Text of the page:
At least 17 people were killed in Tuesday's disaster. With eight others still missing, the search for survivors continues
Authorities in Southern Calilfornia have released the names of all 17 people killed in this week's mudslides, including three children, aged 3, 6 and 10, at least one married couple and two people in their 80s.
Rescue crews continue to search for eight people believed missing.
"The focus is still on search and rescue; that's still our primary goal," Amber Anderson, a spokeswoman for the Santa Barbara County Fire Department, said.
Among the dead were an elderly woman whose house was washed away by mud, the founder of a Roman Catholic school and a real estate executive, according to friends, family and local news media.
Two of the victims were killed when their houses were swept away in the mudslides.
Josephine Gower, 69, died when she opened the door to her house, her son, Hayden Gower, told NBC station KSBY. Her daughter-in-law Sarah Gower confirmed Gower's death in a Facebook post. Her body was found that night, near a highway hit by the slide.
"I told her to stay on the second floor, but she went downstairs and opened the door and just got swept away," Hayden Gower told the TV station. "I should have just told her to leave. You just don't even think that this is possible."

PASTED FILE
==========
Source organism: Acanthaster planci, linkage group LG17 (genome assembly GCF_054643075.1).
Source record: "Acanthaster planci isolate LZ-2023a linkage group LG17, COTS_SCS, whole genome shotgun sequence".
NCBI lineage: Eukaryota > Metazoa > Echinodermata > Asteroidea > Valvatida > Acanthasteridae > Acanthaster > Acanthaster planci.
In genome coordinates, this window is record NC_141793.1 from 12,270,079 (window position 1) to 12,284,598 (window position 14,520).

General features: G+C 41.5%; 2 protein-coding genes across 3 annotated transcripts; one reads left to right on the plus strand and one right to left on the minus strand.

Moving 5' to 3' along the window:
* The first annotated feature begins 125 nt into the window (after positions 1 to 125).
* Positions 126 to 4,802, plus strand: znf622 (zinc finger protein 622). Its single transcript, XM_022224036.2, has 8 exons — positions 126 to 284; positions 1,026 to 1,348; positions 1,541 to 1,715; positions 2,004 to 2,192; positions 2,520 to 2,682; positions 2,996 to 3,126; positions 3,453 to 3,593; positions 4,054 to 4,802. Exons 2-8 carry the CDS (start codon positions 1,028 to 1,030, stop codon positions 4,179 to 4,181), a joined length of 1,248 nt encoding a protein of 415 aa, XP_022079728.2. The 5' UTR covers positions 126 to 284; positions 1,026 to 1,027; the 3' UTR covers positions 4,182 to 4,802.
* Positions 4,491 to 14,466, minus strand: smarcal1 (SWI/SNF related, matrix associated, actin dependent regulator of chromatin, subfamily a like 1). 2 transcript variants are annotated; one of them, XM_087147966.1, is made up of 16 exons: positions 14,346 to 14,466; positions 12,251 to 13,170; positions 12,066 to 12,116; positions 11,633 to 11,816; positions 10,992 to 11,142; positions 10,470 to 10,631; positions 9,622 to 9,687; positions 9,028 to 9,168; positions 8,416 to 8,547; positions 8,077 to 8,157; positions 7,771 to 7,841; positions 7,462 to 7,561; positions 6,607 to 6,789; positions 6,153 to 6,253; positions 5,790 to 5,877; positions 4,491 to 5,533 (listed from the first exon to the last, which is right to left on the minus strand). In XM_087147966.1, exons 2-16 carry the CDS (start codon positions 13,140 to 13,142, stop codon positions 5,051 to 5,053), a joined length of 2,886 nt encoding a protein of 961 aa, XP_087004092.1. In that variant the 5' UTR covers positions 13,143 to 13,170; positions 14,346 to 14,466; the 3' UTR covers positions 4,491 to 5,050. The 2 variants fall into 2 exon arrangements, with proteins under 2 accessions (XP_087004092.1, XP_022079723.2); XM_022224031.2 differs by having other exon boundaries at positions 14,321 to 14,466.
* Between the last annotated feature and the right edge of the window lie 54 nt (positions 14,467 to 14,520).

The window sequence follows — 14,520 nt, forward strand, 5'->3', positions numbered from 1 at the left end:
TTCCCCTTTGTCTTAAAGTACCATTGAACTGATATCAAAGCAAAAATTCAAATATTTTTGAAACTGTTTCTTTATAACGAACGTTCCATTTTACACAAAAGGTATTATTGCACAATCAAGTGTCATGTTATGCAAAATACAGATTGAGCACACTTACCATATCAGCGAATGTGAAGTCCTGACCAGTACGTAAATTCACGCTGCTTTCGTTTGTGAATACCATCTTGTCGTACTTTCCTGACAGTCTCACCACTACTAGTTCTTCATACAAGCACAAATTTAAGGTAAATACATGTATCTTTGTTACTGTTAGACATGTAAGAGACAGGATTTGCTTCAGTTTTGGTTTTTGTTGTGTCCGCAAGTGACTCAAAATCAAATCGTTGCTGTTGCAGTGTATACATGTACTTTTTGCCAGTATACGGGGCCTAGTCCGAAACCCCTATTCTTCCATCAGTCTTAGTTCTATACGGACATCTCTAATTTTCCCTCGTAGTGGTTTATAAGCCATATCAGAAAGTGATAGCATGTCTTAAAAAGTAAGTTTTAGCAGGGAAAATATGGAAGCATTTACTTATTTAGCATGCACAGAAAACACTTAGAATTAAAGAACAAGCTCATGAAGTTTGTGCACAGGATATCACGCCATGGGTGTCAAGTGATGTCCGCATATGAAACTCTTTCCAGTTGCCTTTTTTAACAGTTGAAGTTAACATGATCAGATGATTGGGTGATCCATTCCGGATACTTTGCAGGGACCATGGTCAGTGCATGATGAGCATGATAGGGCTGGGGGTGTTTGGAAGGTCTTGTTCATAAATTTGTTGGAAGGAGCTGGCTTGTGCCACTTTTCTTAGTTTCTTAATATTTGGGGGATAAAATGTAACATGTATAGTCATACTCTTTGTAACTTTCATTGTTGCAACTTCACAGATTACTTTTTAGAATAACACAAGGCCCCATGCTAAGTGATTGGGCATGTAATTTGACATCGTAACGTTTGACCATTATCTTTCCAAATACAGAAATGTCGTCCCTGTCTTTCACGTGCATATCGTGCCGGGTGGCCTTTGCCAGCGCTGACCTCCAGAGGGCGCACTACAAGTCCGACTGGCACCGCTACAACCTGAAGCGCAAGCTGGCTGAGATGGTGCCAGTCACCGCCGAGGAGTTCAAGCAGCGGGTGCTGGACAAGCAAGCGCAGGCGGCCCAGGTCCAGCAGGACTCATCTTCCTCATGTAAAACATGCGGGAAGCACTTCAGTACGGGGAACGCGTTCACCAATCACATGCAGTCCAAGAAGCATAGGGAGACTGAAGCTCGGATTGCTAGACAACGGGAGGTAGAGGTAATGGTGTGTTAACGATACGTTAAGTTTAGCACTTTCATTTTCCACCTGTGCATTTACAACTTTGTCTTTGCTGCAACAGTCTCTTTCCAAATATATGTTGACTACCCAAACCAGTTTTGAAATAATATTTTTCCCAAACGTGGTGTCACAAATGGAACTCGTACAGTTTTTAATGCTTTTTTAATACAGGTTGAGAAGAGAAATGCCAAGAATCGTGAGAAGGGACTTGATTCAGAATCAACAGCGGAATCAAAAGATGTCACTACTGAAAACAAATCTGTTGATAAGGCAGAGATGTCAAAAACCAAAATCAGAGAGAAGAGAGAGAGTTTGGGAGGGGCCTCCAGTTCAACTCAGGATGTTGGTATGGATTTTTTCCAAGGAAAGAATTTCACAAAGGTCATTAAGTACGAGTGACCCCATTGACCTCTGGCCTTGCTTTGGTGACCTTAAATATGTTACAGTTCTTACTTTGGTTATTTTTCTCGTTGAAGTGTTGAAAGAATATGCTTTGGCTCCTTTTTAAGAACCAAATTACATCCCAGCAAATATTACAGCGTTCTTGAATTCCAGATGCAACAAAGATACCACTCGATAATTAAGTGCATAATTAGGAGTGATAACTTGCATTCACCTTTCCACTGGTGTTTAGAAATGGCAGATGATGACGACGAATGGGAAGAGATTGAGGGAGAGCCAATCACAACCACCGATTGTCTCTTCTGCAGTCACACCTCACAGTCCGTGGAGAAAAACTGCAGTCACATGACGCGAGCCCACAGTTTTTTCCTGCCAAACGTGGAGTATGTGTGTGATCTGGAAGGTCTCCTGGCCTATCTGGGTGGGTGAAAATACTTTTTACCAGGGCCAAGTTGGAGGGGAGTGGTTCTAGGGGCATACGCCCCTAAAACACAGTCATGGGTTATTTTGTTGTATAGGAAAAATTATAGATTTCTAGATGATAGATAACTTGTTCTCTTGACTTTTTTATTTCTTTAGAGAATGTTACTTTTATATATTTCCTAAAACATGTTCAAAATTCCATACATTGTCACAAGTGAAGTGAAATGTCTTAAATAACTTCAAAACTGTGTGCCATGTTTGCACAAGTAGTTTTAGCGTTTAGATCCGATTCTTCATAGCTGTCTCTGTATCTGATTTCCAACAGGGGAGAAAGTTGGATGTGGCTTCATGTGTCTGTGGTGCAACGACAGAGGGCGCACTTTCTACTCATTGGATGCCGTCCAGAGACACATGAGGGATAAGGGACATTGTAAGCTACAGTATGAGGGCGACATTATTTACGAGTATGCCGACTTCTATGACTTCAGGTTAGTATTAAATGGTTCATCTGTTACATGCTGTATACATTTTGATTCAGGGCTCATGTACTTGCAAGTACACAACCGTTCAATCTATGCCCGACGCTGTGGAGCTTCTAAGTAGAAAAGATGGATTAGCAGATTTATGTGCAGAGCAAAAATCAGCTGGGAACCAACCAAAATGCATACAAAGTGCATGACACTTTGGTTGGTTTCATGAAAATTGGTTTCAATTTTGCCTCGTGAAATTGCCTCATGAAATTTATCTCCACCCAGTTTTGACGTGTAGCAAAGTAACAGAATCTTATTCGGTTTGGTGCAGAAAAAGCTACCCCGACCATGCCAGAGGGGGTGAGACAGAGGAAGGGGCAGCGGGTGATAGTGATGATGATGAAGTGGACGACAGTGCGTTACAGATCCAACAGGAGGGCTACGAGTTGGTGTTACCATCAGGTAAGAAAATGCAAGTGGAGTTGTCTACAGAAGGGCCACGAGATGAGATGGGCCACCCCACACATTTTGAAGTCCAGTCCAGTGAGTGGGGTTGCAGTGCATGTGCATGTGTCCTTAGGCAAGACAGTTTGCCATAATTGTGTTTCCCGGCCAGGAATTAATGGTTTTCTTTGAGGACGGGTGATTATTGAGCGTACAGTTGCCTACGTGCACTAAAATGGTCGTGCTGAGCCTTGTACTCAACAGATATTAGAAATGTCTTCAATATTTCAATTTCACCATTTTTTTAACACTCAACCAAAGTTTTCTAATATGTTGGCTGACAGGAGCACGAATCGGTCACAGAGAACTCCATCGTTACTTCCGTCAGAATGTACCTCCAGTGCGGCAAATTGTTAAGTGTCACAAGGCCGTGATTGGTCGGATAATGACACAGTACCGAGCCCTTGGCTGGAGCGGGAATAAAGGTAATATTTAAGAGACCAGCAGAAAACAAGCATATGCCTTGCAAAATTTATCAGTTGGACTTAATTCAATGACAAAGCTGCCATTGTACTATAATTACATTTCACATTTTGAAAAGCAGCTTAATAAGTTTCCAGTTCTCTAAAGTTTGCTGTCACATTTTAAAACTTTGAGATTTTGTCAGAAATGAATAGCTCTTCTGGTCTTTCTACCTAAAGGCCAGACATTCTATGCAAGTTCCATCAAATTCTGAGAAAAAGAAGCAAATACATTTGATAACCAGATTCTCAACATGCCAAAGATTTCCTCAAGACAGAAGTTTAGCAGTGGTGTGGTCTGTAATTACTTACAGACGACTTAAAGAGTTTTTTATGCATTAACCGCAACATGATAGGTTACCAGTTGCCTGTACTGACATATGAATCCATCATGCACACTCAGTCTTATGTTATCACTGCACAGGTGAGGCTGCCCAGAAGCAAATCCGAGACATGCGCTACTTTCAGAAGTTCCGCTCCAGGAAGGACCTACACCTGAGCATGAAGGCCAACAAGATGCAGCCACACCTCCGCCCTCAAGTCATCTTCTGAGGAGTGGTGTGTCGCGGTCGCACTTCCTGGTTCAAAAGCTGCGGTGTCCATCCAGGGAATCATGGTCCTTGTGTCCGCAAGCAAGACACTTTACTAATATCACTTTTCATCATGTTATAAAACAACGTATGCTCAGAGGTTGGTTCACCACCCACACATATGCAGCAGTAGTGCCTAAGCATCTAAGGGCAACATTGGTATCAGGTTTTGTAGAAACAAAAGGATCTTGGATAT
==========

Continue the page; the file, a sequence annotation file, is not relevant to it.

Roy Rohter, 84, founder of the St. Augustine Academy Roman Catholic school, died when the slide swept him from his home in Montecito, according to school officials and local news media.
Rebecca Riskin, the 61-year-old founder of a real estate firm, was also killed in Montecito, according to the company and local news media. She is survived by her husband and two children.
"She was in the house and was swept away," said Renee Grub, a friend of Riskin. "I'm told there was about 5 feet (1.5 m) of mud. She was a dear friend. She's so little, she was only like 100 pounds (45.36 kg)."
The full list of victims was released by the Santa Barbara County Sheriff's Office.
Recovery workers, like Cameron Carlson, are among those deeply affected by the tragedy.
"It's kind of emotional to see all that happened here because it's something I've never seen and I've been doing this for 30 years," he said.
Last month's spate of wildfires, including the largest in Californian history, left the affluent area in Santa Barbara County vulnerable to mudslides.
The region's natural beauty and easy access to Los Angeles to the southeast have long attracted the rich and powerful, including media mogul and actress Oprah Winfrey, talk-show host Ellen DeGeneres and actor Jeff Bridges.
"Our home has been severely damaged, but we are safe, and so thankful for that and for the first responders who are working tirelessly to save people," Bridges wrote on Twitter.
"We are heartbroken over the loss of lives in our community."
The disaster zone is now littered with the remnants of hundreds of damaged or destroyed homes.